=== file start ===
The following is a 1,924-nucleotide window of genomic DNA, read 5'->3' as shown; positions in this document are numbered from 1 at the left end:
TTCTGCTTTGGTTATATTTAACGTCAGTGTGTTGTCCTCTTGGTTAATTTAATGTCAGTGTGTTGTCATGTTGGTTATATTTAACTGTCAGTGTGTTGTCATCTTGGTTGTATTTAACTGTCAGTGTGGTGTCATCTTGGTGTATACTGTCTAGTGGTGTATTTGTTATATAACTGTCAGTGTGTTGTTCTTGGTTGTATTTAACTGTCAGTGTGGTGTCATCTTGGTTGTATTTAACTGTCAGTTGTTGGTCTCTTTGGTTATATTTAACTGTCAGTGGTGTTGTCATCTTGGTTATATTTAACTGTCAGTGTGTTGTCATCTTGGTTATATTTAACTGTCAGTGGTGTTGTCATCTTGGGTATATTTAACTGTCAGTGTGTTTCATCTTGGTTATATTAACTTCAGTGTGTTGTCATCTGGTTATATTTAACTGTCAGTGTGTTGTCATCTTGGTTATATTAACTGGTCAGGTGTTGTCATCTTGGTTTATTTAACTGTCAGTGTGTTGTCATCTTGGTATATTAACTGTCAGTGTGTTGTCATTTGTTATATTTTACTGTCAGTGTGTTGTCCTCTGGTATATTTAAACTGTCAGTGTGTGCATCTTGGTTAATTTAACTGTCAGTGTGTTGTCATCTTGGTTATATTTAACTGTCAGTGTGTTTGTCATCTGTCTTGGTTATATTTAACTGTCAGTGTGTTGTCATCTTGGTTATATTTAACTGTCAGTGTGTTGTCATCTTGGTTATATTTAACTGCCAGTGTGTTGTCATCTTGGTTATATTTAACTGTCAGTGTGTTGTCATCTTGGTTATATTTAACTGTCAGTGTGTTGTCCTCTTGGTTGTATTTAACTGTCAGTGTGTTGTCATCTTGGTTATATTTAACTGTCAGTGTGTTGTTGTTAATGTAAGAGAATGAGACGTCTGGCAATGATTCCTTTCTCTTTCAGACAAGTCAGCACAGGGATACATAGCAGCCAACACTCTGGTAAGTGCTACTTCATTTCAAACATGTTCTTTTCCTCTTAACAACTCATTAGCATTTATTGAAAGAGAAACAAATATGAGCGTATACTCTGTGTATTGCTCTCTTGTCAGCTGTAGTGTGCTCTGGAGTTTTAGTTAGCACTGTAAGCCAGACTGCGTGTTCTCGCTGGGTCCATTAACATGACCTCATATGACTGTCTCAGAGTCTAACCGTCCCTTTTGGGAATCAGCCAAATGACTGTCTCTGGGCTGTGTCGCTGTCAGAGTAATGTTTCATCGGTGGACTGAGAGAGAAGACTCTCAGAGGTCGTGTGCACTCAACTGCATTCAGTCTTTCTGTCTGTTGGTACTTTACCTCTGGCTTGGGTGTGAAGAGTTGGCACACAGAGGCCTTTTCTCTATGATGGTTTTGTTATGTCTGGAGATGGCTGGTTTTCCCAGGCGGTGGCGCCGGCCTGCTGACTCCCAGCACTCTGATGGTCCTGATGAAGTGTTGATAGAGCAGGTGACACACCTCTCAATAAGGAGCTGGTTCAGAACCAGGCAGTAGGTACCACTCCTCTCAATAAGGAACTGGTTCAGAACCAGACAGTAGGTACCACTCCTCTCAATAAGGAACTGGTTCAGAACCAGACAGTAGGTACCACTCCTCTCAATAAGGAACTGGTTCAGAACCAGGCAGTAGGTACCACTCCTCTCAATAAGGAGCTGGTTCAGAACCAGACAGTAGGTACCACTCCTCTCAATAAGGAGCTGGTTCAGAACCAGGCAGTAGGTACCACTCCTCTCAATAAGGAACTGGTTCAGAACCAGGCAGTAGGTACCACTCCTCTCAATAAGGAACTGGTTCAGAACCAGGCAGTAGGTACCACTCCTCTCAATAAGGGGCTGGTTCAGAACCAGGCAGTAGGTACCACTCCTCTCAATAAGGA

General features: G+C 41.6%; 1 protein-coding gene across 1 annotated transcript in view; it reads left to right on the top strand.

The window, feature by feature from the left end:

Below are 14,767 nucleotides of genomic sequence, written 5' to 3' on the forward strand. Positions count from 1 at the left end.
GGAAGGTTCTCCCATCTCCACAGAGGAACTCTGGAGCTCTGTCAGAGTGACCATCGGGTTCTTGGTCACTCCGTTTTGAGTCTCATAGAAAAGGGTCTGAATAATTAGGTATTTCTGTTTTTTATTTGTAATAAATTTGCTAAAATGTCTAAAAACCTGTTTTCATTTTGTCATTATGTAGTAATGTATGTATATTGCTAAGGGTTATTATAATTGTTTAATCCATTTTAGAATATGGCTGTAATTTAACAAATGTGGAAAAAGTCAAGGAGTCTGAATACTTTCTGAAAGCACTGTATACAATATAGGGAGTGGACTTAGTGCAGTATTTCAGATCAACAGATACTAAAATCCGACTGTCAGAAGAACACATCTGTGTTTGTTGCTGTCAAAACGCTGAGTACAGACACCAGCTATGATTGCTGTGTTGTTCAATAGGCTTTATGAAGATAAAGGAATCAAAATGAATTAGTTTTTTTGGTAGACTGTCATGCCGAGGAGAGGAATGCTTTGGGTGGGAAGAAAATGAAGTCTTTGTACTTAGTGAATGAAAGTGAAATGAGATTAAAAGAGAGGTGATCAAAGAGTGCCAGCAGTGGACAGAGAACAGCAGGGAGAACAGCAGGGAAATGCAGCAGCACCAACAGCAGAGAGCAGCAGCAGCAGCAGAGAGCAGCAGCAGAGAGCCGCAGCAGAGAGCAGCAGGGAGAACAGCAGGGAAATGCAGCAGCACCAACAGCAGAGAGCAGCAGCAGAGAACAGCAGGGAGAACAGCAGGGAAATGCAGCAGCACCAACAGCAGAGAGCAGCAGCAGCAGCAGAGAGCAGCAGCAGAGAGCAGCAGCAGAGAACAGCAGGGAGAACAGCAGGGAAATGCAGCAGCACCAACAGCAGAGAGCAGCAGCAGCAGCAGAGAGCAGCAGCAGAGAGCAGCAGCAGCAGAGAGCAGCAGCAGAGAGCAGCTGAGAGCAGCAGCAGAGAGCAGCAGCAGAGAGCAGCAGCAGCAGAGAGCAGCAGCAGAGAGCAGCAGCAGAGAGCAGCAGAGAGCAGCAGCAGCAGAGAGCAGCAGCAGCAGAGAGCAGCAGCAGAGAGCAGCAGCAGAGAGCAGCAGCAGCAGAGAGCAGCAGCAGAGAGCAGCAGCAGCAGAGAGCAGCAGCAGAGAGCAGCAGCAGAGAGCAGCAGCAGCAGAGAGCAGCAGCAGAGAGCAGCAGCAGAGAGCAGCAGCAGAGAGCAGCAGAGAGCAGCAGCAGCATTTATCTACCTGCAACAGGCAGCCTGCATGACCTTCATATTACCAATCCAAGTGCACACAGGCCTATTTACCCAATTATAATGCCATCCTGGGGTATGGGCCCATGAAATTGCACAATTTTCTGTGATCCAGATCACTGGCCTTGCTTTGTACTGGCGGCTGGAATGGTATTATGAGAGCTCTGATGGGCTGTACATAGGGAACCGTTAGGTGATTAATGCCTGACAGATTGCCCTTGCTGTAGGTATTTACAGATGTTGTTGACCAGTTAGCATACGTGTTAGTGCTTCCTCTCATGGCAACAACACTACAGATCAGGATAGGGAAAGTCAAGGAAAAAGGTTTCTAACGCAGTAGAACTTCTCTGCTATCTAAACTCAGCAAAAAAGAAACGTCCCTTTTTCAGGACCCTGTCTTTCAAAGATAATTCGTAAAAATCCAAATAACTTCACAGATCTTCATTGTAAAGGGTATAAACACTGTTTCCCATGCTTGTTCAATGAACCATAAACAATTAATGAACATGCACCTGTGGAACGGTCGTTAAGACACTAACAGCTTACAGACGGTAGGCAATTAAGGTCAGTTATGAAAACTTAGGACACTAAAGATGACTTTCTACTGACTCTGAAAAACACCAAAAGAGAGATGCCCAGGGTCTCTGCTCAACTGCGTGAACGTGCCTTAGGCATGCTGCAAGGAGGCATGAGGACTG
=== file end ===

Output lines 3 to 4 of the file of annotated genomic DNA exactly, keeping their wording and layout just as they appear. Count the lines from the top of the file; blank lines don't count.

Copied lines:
General features: G+C 41.6%; 1 protein-coding gene across 1 annotated transcript in view; it reads left to right on the top strand.

The window, feature by feature from the left end: